Dakar, Dec 15, 2017 (AFP) - Flights to and from Dakar's brand-new airport were cancelled on Friday after air traffic controllers went on strike just eight days after it opened. Controllers announced they would strike for 24 hours from 0001 GMT Friday, Blaise Diagne International Airport's operators, LAS, said in a statement. The company "deplores the consequences of this movement, which strongly impacts the image of Senegal, as well as the service provided to passengers and airlines", it said.
The air traffic controllers' association, Asecna, did not immediately respond to a request for comment. President Macky Sall had inaugurated the airport on December 7 in the presence of fellow heads of state from Gabon, Guinea-Bissau and The Gambia. He was due to return to the country on Friday evening after a trip abroad.
The Senegalese press say air traffic controllers are aggrieved over working conditions, especially the problem of getting to the airport which is much farther from the capital than the previous one. The airport is located in Diass, 47 kilometres (29 miles) southeast of Dakar. Its predecessor, Leopold Sedar Senghor international airport, now a military airport, is in Dakar's suburbs.
Date: Thu, 7 Dec 2017 17:56:52 +0100 By Malick ROKHY BA
Diass, Sénégal, Dec 7, 2017 (AFP) - Senegal's president opened a flagship new airport on Thursday seen as the central plank of government plans to boost the economy and create a west African regional hub. President Macky Sall toured the brand-new Blaise Diagne International Airport in the town of Diass, 47 kilometres (29 miles) from the capital of Dakar, while the first international flight arrived from Abidjan, Ivory Coast, in the afternoon. "Senegal is taking flight," Sall declared to an audience of dignitaries on the tarmac including the presidents of Gabon, The Gambia and Guinea-Bissau, while supporters gathered in their thousands to celebrate the opening, banging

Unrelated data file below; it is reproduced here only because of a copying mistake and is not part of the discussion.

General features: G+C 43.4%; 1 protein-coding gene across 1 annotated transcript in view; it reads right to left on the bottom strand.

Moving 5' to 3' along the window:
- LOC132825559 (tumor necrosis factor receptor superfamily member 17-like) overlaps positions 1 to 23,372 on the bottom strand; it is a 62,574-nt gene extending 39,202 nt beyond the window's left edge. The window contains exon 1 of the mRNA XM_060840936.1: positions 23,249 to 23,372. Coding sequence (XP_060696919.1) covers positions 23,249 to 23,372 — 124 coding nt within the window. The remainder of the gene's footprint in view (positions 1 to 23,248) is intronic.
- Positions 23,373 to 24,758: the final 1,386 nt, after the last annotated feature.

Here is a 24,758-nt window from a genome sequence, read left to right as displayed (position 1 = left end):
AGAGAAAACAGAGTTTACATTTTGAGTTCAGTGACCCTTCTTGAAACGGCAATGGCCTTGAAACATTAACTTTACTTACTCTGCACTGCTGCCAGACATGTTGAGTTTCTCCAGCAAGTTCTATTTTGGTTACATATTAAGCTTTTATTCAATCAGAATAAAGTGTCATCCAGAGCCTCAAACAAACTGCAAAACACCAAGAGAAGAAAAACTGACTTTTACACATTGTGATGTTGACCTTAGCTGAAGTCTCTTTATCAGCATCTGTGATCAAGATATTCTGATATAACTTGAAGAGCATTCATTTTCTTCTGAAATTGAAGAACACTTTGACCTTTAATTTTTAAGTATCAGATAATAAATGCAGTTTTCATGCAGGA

drums and chanting slogans outside.
Work began in 2007 on the 645 million-euro ($767 million) airport under former president Abdoulaye Wade, but unforeseen problems and a change of construction company have repeatedly delayed the project and doubled anticipated costs. Blaise Diagne -- named after the Senegalese MP who was the first African elected to France's parliament -- is at the heart of Sall's "Emerging Senegal" plan, which includes the construction of a new city, Diamniadio, close to the site in Diass. The airport will be a key test of Senegal's economic fortunes as the president seeks re-election in 2019, and forms part of a suite of plans to relieve the congested capital with a recently constructed conference centre, housing and planned stadium.
As the country invests more heavily in tourism, Senegal is also betting on the facility's strategic position close to several beach resorts that are already heavily frequented by European holidaymakers. The airport services at the site will contribute to the development of the special economic zone nearby, Sall said. "We need quality infrastructure which facilitates connectivity, creates jobs and contributes to economic transformation," the president explained. With a capacity of three million passengers, Blaise Diagne will still rank far below the busiest African airports and a long way off challenging Nigeria in the west African region, though plans for up to 10 million travellers are in the pipeline, according to officials.
- Uncertainty for new airline - Passenger numbers have increased in recent years at Dakar's current airport in the middle of the city, leading to long waits at security and contributing to chronic traffic jams. The Leopold Sedar Senghor airport will become a military airfield from Friday.
The new airport boasts six footbridges direct to flight cabins, and will be able to service a range of aircraft including Airbus's massive A380s. Work was completed on the 4,500-hectare site -- with 2,000 hectares unused in case of required expansion -- by Turkish consortium Summa-Limak after a disagreement with Saudi Arabia's Bin Laden construction derailed the final stage of preparations. Summa-Limak will operate the airport for the next 25 years, furthering ever-closer economic ties between Ankara and Dakar.